Skip to content

Beware the unexpected when copying an image from Word/Office

When you’re copying an image out of an Office document something unexpected happens that you should be aware of.

The size (height/width) of the copied image is NOT the original size (i.e the size of the stored picture) – which is what you might expect.

The image is copied according to the displayed dimensions in the current document. 

Here’s an example square image in Word.  The same picture, just in two different visible sizes in the document.  If you copy the image on the left, you’re copying a much larger image than copying from the smaller image on the right.

In other words, re-sizing a picture in Word will change what’s copied to the clipboard and pasted into another document or app.

That might seem bleedingly obvious but it’s not.  The alternative is that copying would include the full image as it’s saved in the Office document file without regard to the visible size of the image.

It’s an important fact if you’re copying from Word or Outlook to another document, email or any other format.  You might get an image a lot smaller (or larger) than you intended.

Why this matters

Pasting images into an email always needs to keep the file size in mind.  Emails can be rejected if the total size is too large, depending on the receivers email settings.  If copying from Word you might want to make the image smaller on the screen (using the corner handles) before copying.

On the other hand, the image might need to be larger.  Copying from Word to a PowerPoint slide that will appear on the big screen.

Or converting into a web page (HTML), you need to ensure the images on the web page are the correct size.

How to export the original image from Word, Outlook or Office

If Word only copies an image by its displayed size, how can you copy out the original image, as stored in the document?  Maybe there should be a ‘Copy original’ option but there isn’t.

There are two ways we can think of to copy the full image as it’s saved in the document.

  • Reset the image to the original dimensions.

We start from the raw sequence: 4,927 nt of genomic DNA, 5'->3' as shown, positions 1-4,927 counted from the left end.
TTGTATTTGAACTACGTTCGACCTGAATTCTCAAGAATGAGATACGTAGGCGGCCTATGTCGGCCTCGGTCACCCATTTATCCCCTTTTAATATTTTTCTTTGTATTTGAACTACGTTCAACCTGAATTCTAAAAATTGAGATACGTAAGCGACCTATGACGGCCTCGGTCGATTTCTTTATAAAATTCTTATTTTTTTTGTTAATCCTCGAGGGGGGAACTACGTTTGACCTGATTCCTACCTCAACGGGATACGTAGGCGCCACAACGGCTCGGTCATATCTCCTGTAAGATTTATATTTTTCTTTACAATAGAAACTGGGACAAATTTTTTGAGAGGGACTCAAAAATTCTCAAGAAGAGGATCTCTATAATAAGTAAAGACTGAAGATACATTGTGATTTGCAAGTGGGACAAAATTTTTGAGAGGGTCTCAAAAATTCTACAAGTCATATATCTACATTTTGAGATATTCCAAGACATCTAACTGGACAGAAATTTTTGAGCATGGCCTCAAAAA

• Open the Office document (as a ZIP) and copy the source file.

Not great options, admittedly. The best solution is to always keep the truly original image/photo as a separate file.  That way you have the truly original, untouched photo to fall back on.

Resize to original

It’s best to copy the image to another place in the same document before doing this so you don’t mess up the look of the doc,

Click on the image then go to Picture Format | Size then Advanced Layout via the little icon at bottom right of that ribbon section.

At the bottom of the Size tab you’ll see the dimensions of the ‘Original’ image.

 ‘Original’ means the dimensions of the image that’s saved in the Office document file.

Choose Reset to restore the ‘original’ height and width.  Then you can copy the image from the document at those dimensions.

Many modern photos are far larger than a standard Word page (Letter or A4) so you will probably have to delete or resize the image after copying.

Copy from the Office document file

The alternative is to open up the document file and look at the innards.  See Look inside an Office document.

Under the folder with the app name (e.g. Word) there’ll be a ‘media’ folder which has all the images embedded into the document.

Copy that file to another folder.

Here’s the proof …

I know some readers might find this copying trick hard to believe so here’s how we tested it.

Starting with one image which is copied within the document then resized as shown at the start of this article.

As we’ve explained in Smaller images make smaller documents in Word and Office an image duplicated within a document is only saved once.

Now copy the larger image (select then Ctrl+C or Home | Copy) and paste into another app.  We’ll paste into Windows Paint because it shows the dimensions of each image in the bottom bar.

As you can see, the larger image from Word pastes into Paint as a 725px square picture.

Now we’ll do the same copy / paste but with the smaller visible version of the picture, shown above.

The pasted image is a lot smaller, just 189px on each side.

Conclusion: the visible dimensions of an image in an Office document control what’s copied to the clipboard.

Images in Excel Cells – at long last
Smaller images make smaller documents in Word and Office
Copying images from Designer to Office documents

Capture full size still images from video

About this author

Office Watch is the independent source of Microsoft Office news, tips and help since 1996. Don't miss our famous free newsletter.